Discovering the right one does not come easy. There are so many options, patterns, sizes, colors and light elegance. Hunting for the ideal ring can be like a discouraging treasure search, but do not worry. Stick with these ten invariable rules and you will be nerveless under the shiny jewelry store lights.
1) Teach Yourself= Prior to hitting the stores, you have got to discover the lingo. In spite of expectations, how can you choose a stone if you don't recognize a Karat from a carat? Learn the 4Cs and how the 4Cs affect the brightness and value of your designated gem. 2) Begin Wisely= Narrow your searching parameters first and save time shopping. For diamonds, first decide on the 4Cs you want. 3) Set a Limit= Know your budget and stay with it. Remember that you are better off purchasing a tinier, better-caliber diamond than a large, drab stone.
4) Hone In= Pay additional heed to your woman's clothes and manner of living. Gold or platinumor is it ruby or diamond? Plain solitaire or fancy gem? Try to estimate what she will like and what suits her lifestyle. 5) Rely On Your Feelings= Only, we say again, only buy at a jeweler who has been mentioned as worthy of acceptance or has a immaculate reputation in your community. Good choices are retailers associated with Jewelers of America or the American Gem Society. What kind of feeling does the store present? Is the personnel knowledgeable and unhurried? What are the bring back, fix and replacing policies? 6) Do Not Hurry= Make up your mind when you will propose, then permit ample time to shop about and organize a unforgettable proposal.
Keep in mind that once requested, a ring can take approximately six weeks to come through, possibly longer if you are having it customized. If you need to inscribe anything on the inside of the ring, make sure to ask for the inscription when you order the ring. 7) Purchase Diamonds Unmounted= Don't be confused by the pretty setting. Many jewelry advertisements are tempting you on to the settings, not the diamonds, even though the gem is a humongous 90% of its cost.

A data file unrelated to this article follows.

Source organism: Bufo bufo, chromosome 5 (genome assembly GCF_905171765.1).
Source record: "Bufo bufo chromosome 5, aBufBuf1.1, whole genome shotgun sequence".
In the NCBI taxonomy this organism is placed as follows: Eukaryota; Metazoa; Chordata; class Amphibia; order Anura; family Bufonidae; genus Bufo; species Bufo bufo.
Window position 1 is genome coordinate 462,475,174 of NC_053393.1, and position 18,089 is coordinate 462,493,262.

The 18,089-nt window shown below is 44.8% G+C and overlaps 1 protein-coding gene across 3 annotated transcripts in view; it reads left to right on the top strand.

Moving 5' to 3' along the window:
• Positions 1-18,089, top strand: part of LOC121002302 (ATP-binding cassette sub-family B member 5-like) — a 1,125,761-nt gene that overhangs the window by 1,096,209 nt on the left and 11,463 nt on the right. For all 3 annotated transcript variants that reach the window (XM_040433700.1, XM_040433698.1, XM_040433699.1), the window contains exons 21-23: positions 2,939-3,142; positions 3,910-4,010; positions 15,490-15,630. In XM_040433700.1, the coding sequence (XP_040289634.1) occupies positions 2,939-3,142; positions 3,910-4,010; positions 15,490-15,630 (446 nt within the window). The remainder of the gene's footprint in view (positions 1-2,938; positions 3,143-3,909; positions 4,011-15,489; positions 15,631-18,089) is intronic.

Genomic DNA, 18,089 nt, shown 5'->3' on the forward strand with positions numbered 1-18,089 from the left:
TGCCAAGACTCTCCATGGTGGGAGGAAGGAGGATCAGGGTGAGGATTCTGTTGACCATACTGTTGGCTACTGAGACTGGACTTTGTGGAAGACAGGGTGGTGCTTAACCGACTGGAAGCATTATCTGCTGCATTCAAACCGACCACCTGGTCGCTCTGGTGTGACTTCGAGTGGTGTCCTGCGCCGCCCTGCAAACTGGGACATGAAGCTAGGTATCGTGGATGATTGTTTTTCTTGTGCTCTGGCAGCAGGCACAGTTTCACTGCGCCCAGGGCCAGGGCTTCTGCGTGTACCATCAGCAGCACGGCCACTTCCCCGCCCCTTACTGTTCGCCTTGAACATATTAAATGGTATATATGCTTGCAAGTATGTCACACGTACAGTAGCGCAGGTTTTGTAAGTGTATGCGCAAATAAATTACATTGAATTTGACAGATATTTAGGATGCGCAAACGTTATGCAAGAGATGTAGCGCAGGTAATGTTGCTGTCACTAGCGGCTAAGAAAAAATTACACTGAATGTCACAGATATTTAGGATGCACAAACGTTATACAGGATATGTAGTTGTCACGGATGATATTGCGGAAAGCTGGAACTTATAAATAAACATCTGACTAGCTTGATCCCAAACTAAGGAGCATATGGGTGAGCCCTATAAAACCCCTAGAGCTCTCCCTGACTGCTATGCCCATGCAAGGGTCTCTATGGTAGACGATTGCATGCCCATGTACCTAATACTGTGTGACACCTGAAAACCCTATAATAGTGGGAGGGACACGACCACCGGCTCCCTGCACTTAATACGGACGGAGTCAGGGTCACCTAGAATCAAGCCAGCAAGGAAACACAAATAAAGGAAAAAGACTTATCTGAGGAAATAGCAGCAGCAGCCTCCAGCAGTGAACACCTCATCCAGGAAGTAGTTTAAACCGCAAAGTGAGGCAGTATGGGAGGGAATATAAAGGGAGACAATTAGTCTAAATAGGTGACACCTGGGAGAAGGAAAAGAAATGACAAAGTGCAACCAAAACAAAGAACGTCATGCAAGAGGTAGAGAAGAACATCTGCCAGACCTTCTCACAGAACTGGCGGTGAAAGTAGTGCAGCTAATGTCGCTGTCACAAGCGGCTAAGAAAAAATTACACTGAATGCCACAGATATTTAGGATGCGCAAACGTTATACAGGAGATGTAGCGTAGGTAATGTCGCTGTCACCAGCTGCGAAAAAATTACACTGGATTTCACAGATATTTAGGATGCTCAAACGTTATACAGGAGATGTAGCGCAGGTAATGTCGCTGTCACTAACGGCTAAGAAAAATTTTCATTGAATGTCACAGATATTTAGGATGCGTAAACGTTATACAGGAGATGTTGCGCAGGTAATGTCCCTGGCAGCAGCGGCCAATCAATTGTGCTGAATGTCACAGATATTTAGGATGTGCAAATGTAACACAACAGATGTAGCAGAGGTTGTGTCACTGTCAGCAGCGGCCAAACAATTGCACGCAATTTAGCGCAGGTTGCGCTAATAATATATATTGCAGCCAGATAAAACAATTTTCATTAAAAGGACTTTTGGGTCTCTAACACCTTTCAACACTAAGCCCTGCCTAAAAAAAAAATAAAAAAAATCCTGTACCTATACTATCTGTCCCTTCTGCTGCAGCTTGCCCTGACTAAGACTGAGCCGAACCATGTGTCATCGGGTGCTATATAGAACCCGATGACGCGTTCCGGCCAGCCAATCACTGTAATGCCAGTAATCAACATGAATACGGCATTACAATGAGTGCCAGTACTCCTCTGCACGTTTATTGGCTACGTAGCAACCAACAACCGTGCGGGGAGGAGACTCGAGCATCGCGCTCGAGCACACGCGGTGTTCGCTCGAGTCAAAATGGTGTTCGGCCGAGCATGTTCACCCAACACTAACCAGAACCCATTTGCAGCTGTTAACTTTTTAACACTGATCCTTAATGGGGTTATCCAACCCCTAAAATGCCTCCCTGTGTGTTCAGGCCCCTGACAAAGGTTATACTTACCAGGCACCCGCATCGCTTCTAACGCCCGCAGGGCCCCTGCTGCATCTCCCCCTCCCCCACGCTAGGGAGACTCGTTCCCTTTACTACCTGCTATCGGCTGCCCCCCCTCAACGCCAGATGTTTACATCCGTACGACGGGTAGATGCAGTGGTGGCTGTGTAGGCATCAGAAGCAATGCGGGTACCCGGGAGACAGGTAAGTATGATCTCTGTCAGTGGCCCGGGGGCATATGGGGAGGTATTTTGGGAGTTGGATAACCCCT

It is crucial to buy the gem unaffixed, not mounted, so you can check the full stone with a small magnifying glass, usually set in an eyepiece, used by jewelers and horologists that your jeweler can lend you before you plop down a bunch of cash. If the jeweler doesn't keep loose stones, go to the next jeweler. 8) Talk Terms= Many retailers abusively blow up prices. Don't pay the sticker price unless you have window-shopped and you realize it is actually a fair price. 9) The Hard Part= Here comes the really difficult part, choosing a setting.
Take a look at these couple tips. If you want a prong setting, platinum prongs are tougher than gold and a casting is not as strong as die struck prongs. Whenever doable, obtain prongs that are produced from a white metal like platinum or white gold because yellow gold may cause the diamond to have a yellow cast. Be sure the ring's shank, which is the ring part of the ring, isn't too fragile and see to it that it is embossed with a quality mark. 10) Have It Written Down= High quality diamonds and other diamonds that are one carat and bigger should come with a diamond grading document.
If no document is included, take the sale dependent on an independent appraiser's judgement. Once you have it appraised, have it insured. High quality and large loose diamonds should come accompanied by a laboratory certificate and a free insurance appraisal.
Jim's articles are from extensive research on each of his topics. You can learn more of diamond engagement rings by visiting: Diamonds